verb (used with object), un·der·stood, un·der·stand·ing.
verb (used without object), un·der·stood, un·der·stand·ing.
Origin of understand
Examples from the Web for understand
He appeared to understand however belatedly that he was in the presence of another kind of greatness.
I understand that this is human trafficking, but I know that my people have no other option.
Is that a utilitarian approach—that you need to understand how institutions have changed to understand the way they are?
I think you need to understand the history to understand where you are at a given moment.
You know, Ward, I think I understand my father more every day.The Story Behind Lee Marvin’s Liberty Valance Smile|Robert Ward|January 3, 2015|DAILY BEAST
As a military man he is said to be well informed, and to understand well the principles of his profession.The Life of Isaac Ingalls Stevens, Volume I (of 2)|Hazard Stevens
The Bishop did not understand Latin so offered up a prayer for he and she mules.The Rise of the Mediaeval Church|Alexander Clarence Flick
As usual she seemed to read my thoughts and understand them.Kent Knowles: Quahaug|Joseph C. Lincoln
That is the reason why the artist cannot teach it, why the pupil cannot learn it, and why the æsthetic critic can understand it.Intentions|Oscar Wilde
Had a war over here not long ago, I understand—somethin' like ten or fifteen years ago.Graustark|George Barr McCutcheon
verb -stands, -standing or -stood
Word Origin for understand
Old English understandan "comprehend, grasp the idea of," probably literally "stand in the midst of," from under + standan "to stand" (see stand). If this is the meaning, the under is not the usual word meaning "beneath," but from Old English under, from PIE *nter- "between, among" (cf. Sanskrit antar "among, between," Latin inter "between, among," Greek entera "intestines;" see inter-).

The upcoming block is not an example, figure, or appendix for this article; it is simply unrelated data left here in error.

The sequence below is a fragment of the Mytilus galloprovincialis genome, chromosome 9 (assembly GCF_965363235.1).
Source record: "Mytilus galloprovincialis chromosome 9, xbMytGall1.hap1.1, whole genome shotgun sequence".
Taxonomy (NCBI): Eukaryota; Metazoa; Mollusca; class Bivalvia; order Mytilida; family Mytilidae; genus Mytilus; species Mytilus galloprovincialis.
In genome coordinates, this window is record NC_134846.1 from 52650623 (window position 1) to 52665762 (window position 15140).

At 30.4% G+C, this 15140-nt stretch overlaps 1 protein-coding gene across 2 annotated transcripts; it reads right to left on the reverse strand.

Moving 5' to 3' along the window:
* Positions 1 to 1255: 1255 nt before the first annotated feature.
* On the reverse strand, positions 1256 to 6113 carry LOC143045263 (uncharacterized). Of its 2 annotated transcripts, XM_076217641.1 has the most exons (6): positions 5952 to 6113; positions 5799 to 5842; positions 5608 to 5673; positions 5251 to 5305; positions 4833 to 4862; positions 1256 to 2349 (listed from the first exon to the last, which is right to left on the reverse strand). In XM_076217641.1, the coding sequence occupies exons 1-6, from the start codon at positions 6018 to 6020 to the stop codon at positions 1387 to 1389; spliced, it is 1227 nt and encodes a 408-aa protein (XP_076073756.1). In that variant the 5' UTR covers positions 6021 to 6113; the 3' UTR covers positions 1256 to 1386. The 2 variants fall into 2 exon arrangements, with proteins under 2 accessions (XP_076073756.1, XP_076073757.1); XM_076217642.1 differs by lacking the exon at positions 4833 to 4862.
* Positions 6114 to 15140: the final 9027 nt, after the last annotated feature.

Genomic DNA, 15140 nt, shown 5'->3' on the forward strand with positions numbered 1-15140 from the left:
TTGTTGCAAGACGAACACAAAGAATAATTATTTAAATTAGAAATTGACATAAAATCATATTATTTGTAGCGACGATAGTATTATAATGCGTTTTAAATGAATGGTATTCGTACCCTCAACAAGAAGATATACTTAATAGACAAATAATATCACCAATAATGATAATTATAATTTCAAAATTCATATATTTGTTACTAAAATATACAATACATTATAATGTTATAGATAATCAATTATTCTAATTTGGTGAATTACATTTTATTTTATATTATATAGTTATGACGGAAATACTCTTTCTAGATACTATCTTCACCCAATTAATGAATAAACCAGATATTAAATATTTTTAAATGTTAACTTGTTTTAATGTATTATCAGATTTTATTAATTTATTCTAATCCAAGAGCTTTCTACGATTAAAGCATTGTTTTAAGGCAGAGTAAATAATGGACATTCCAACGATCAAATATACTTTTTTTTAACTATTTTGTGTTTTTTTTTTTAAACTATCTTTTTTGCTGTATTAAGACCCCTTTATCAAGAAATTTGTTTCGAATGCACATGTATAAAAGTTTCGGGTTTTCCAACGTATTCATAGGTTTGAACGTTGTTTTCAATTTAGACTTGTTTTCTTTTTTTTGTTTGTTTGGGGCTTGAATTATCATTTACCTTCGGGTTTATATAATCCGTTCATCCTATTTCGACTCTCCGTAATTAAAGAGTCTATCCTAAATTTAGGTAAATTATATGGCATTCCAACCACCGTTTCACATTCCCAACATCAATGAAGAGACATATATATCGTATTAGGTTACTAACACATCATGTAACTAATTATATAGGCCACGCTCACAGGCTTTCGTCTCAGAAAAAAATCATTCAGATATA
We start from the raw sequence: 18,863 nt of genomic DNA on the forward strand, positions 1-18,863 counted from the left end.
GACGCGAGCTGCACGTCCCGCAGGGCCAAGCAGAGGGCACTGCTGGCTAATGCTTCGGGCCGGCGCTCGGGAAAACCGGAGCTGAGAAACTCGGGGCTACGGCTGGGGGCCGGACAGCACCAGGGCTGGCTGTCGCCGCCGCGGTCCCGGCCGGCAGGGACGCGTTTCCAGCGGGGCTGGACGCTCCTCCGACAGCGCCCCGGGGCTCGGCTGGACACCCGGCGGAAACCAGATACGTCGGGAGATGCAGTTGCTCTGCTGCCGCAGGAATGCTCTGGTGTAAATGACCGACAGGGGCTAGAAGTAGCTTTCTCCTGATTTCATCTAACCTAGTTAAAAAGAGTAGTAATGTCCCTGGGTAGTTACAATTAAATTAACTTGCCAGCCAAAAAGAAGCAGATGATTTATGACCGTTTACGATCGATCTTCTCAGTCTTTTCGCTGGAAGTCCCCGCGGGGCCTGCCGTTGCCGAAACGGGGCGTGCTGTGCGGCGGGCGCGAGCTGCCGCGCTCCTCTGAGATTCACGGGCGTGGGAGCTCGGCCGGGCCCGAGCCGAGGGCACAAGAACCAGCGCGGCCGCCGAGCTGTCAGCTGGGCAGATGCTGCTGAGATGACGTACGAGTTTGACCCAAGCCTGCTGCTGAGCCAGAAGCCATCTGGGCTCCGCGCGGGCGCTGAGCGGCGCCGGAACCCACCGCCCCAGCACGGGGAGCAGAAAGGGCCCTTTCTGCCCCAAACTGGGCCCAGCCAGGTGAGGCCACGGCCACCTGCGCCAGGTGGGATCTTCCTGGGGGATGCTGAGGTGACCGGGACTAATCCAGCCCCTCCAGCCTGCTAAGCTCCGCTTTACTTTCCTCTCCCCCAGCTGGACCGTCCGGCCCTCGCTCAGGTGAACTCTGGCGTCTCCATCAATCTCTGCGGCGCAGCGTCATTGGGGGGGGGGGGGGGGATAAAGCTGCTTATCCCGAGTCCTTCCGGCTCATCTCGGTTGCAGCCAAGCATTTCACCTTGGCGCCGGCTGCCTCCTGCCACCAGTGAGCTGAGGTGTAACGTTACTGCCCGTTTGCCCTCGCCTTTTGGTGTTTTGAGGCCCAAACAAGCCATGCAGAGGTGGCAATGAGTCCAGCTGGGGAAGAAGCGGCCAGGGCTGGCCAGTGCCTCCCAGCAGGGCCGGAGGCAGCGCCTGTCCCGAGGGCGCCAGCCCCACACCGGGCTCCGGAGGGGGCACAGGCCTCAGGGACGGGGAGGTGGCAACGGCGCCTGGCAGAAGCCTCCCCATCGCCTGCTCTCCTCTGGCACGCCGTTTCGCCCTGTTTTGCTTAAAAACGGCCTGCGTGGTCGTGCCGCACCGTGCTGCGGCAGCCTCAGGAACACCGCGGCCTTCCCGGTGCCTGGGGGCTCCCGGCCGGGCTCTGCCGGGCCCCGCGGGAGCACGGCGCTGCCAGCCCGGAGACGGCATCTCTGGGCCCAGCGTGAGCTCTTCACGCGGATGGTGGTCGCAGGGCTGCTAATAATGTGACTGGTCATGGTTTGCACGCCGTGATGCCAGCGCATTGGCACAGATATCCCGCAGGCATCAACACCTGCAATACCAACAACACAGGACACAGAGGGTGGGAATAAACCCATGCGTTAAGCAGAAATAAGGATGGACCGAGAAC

That is the suggestion in Barnhart, but other sources regard the "among, between, before, in the presence of" sense of Old English prefix and preposition under as other meanings of the same word. "Among" seems to be the sense in many Old English compounds that resemble understand, e.g. underniman "to receive," undersecan "to investigate," underginnan "to begin." It also seems to be the sense still in expressions such as under such circumstances.
Perhaps the ultimate sense is "be close to," cf. Greek epistamai "I know how, I know," literally "I stand upon." Similar formations are found in Old Frisian (understonda), Middle Danish (understande), while other Germanic languages use compounds meaning "stand before" (cf. German verstehen, represented in Old English by forstanden). For this concept, most Indo-European languages use figurative extensions of compounds that literally mean "put together," or "separate," or "take, grasp" (see comprehend). Old English oferstandan, Middle English overstonden, literally "over-stand" seem to have been used only in literal senses.
see give to understand.